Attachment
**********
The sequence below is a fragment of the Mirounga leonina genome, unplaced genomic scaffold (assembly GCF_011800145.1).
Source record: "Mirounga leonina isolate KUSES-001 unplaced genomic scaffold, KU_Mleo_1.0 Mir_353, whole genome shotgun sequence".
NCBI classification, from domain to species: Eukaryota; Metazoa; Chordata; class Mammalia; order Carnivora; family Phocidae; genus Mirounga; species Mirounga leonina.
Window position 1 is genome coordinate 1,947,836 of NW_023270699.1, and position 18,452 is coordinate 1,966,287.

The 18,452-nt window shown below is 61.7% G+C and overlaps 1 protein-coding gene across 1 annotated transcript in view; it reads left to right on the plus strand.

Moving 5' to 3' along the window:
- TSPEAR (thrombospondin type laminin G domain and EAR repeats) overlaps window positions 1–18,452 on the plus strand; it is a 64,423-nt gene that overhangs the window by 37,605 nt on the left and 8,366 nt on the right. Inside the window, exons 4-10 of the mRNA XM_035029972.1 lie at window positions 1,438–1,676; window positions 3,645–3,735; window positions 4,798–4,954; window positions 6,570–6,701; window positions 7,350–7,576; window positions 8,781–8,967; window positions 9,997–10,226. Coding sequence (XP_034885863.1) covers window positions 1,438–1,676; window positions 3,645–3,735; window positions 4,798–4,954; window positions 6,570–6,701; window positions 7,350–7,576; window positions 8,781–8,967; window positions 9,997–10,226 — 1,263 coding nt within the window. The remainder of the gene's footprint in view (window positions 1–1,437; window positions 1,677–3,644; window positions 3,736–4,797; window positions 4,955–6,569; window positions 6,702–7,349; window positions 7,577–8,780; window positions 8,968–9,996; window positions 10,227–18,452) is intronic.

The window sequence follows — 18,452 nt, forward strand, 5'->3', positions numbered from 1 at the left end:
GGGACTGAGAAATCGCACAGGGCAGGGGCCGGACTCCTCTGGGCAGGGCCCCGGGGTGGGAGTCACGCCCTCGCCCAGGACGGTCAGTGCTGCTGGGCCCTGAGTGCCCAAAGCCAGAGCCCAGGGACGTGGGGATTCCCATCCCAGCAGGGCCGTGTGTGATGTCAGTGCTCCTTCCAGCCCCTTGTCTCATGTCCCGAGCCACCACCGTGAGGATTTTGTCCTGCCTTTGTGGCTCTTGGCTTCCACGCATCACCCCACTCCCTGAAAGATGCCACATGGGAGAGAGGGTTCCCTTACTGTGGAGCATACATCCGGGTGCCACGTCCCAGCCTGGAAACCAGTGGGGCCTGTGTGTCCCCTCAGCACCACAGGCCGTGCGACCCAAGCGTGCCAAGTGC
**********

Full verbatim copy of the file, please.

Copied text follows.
The sequence below is a fragment of the Mirounga leonina genome, unplaced genomic scaffold (assembly GCF_011800145.1).
Source record: "Mirounga leonina isolate KUSES-001 unplaced genomic scaffold, KU_Mleo_1.0 Mir_353, whole genome shotgun sequence".
NCBI classification, from domain to species: Eukaryota; Metazoa; Chordata; class Mammalia; order Carnivora; family Phocidae; genus Mirounga; species Mirounga leonina.
Window position 1 is genome coordinate 1,947,836 of NW_023270699.1, and position 18,452 is coordinate 1,966,287.

The 18,452-nt window shown below is 61.7% G+C and overlaps 1 protein-coding gene across 1 annotated transcript in view; it reads left to right on the plus strand.

Moving 5' to 3' along the window:
- TSPEAR (thrombospondin type laminin G domain and EAR repeats) overlaps window positions 1–18,452 on the plus strand; it is a 64,423-nt gene that overhangs the window by 37,605 nt on the left and 8,366 nt on the right. Inside the window, exons 4-10 of the mRNA XM_035029972.1 lie at window positions 1,438–1,676; window positions 3,645–3,735; window positions 4,798–4,954; window positions 6,570–6,701; window positions 7,350–7,576; window positions 8,781–8,967; window positions 9,997–10,226. Coding sequence (XP_034885863.1) covers window positions 1,438–1,676; window positions 3,645–3,735; window positions 4,798–4,954; window positions 6,570–6,701; window positions 7,350–7,576; window positions 8,781–8,967; window positions 9,997–10,226 — 1,263 coding nt within the window. The remainder of the gene's footprint in view (window positions 1–1,437; window positions 1,677–3,644; window positions 3,736–4,797; window positions 4,955–6,569; window positions 6,702–7,349; window positions 7,577–8,780; window positions 8,968–9,996; window positions 10,227–18,452) is intronic.

The window sequence follows — 18,452 nt, forward strand, 5'->3', positions numbered from 1 at the left end:
GGGACTGAGAAATCGCACAGGGCAGGGGCCGGACTCCTCTGGGCAGGGCCCCGGGGTGGGAGTCACGCCCTCGCCCAGGACGGTCAGTGCTGCTGGGCCCTGAGTGCCCAAAGCCAGAGCCCAGGGACGTGGGGATTCCCATCCCAGCAGGGCCGTGTGTGATGTCAGTGCTCCTTCCAGCCCCTTGTCTCATGTCCCGAGCCACCACCGTGAGGATTTTGTCCTGCCTTTGTGGCTCTTGGCTTCCACGCATCACCCCACTCCCTGAAAGATGCCACATGGGAGAGAGGGTTCCCTTACTGTGGAGCATACATCCGGGTGCCACGTCCCAGCCTGGAAACCAGTGGGGCCTGTGTGTCCCCTCAGCACCACAGGCCGTGCGACCCAAGCGTGCCAAGTGC